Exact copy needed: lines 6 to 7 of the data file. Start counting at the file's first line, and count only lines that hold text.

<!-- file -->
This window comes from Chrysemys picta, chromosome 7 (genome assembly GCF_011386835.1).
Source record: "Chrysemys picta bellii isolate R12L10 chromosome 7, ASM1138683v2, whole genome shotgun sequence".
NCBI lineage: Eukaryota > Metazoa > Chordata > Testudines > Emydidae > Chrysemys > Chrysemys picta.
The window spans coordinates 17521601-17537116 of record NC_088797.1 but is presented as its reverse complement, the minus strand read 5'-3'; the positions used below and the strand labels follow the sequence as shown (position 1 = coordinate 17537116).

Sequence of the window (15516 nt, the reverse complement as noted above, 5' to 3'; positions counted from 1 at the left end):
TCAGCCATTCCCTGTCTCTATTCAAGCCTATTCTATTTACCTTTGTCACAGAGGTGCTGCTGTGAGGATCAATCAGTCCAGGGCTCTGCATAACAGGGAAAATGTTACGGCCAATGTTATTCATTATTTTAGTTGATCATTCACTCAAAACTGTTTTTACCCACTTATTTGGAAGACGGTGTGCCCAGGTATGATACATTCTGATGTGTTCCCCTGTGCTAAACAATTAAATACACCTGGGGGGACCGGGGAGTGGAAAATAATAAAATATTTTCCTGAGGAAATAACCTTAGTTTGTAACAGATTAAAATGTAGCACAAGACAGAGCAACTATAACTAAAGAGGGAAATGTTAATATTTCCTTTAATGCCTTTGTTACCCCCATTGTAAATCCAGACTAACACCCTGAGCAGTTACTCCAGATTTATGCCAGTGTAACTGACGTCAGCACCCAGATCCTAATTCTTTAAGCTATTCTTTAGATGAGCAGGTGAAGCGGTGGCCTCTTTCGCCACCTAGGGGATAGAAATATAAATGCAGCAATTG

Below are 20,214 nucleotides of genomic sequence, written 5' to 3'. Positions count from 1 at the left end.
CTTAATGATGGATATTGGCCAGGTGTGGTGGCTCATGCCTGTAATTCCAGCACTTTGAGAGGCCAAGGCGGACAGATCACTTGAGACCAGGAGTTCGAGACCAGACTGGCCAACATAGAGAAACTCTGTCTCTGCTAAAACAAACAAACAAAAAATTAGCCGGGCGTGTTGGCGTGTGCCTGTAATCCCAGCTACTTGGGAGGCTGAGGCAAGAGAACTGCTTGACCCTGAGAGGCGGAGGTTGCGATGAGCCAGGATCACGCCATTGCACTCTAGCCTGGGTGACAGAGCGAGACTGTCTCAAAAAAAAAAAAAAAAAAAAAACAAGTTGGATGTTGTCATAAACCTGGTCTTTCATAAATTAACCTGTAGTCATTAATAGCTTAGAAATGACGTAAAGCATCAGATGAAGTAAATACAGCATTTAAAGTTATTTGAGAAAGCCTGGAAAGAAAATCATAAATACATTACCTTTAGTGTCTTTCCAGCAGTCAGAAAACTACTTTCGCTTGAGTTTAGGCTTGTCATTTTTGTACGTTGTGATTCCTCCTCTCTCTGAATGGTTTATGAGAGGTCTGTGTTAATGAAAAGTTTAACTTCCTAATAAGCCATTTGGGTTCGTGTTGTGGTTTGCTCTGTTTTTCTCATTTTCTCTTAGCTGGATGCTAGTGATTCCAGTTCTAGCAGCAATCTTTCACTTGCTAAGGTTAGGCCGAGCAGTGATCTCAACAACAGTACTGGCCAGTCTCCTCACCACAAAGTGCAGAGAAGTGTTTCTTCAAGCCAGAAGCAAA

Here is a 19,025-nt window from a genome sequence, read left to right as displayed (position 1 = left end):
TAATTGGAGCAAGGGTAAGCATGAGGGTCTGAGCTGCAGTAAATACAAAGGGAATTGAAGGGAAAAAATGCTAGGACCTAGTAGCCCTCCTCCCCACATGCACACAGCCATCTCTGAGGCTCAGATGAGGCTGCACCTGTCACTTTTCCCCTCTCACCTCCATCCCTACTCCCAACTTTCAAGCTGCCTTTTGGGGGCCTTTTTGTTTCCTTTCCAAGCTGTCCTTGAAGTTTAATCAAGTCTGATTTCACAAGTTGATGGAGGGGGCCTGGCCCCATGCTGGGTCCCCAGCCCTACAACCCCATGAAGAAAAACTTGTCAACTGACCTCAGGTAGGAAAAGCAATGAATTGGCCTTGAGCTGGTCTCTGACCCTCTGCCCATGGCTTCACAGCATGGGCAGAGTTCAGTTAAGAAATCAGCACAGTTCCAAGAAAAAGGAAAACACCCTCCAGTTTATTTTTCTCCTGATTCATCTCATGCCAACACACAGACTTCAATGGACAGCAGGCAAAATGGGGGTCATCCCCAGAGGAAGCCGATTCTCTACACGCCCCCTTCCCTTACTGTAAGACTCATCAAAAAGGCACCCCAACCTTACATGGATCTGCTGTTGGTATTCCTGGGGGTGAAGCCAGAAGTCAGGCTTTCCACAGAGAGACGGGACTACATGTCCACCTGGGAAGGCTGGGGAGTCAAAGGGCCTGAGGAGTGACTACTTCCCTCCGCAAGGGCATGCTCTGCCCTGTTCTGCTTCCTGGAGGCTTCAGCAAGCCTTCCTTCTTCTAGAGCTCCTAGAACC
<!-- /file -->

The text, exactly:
TCAGCCATTCCCTGTCTCTATTCAAGCCTATTCTATTTACCTTTGTCACAGAGGTGCTGCTGTGAGGATCAATCAGTCCAGGGCTCTGCATAACAGGGAAAATGTTACGGCCAATGTTATTCATTATTTTAGTTGATCATTCACTCAAAACTGTTTTTACCCACTTATTTGGAAGACGGTGTGCCCAGGTATGATACATTCTGATGTGTTCCCCTGTGCTAAACAATTAAATACACCTGGGGGGACCGGGGAGTGGAAAATAATAAAATATTTTCCTGAGGAAATAACCTTAGTTTGTAACAGATTAAAATGTAGCACAAGACAGAGCAACTATAACTAAAGAGGGAAATGTTAATATTTCCTTTAATGCCTTTGTTACCCCCATTGTAAATCCAGACTAACACCCTGAGCAGTTACTCCAGATTTATGCCAGTGTAACTGACGTCAGCACCCAGATCCTAATTCTTTAAGCTATTCTTTAGATGAGCAGGTGAAGCGGTGGCCTCTTTCGCCACCTAGGGGATAGAAATATAAATGCAGCAATTG

Below are 20,214 nucleotides of genomic sequence, written 5' to 3'. Positions count from 1 at the left end.